Doctors told Bevan Lyons he’d be dead by Christmas 2018.
They were wrong.
The 67-year-old Australian is still here, and he’s crossed an item off his Bucket List – to become a licensed drone pilot. Despite being diagnosed with a rare respiratory disease, Lyons thumbed his nose at mortality, joining a coastal, drone life-saving group.
Last month, the New South Wales resident completed certification to qualify as a Westpac Life Saver Rescue Drone pilot with Surf Life Saving NSW. Lyons joins 350 other life-saving, UAV training-program graduates who patrol Sydney’s northern beaches.
Surf Life Saving drone pilots conduct coastal surveillance, monitor surf conditions, spot marine species and assist with search-and-rescue operations.
“It’s fantastic. The course was just magic. They gave me so many tips that make it easier to fly drones,” Lyons said in a SLSNSW’s press release.
“If I can help someone, I can. I’ve got so many people helping me. I just want to give my time to help others. These guys go out and save people. I can help make their job easier,” he added.
“Surf Life Saving’s partnership with Westpac offers people a unique opportunity to become a surf lifesaver,” UAV Coordinator Paul Hardy said.
“We want to be as inclusive as possible and offer people the chance to participate and help save lives, even if they are unable to perform rescues in the surf,” he added.
Lyons’ wife Sylvia couldn’t be prouder of her husband.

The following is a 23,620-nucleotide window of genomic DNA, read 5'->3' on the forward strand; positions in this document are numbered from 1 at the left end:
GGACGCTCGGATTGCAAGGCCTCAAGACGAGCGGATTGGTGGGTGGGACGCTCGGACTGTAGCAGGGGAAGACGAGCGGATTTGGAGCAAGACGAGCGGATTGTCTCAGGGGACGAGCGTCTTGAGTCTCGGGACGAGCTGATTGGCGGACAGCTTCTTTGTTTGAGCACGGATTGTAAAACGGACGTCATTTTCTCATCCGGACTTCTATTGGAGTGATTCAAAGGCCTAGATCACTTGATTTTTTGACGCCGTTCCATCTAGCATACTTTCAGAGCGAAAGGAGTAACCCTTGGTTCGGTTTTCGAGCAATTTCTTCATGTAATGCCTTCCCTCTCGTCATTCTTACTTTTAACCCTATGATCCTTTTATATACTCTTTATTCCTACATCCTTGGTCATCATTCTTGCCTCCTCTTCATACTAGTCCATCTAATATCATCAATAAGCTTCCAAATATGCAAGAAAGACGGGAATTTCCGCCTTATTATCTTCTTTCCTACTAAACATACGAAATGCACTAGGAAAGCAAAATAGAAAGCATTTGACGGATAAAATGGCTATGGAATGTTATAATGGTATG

“He doesn’t have the capacity to do a lot of physical exercise or anything like that,” she said. “He keeps his brain active and he decided to get a drone.”
“He’s reached this point which allows him to do a lot of things that can be beneficial to the community.”
Australia continues to innovate in public safety drones along its many beaches.
An Australian shark-repellent company is deploying the “Little Ripper,” a military-grade drone that costs around $180,000. The fixed-wing UAV comes equipped with a high-def camera and a detachable pod that can hold emergency medical equipment, shark repellent and an inflatable life raft.
Jason is a longstanding contributor to DroneLife with an avid interest in all things tech. He focuses on anti-drone technologies and the public safety sector; police, fire, and search and rescue.
Beginning his career as a journalist in 1996, Jason has since written and edited thousands of engaging news articles, blog posts, press releases and online content.
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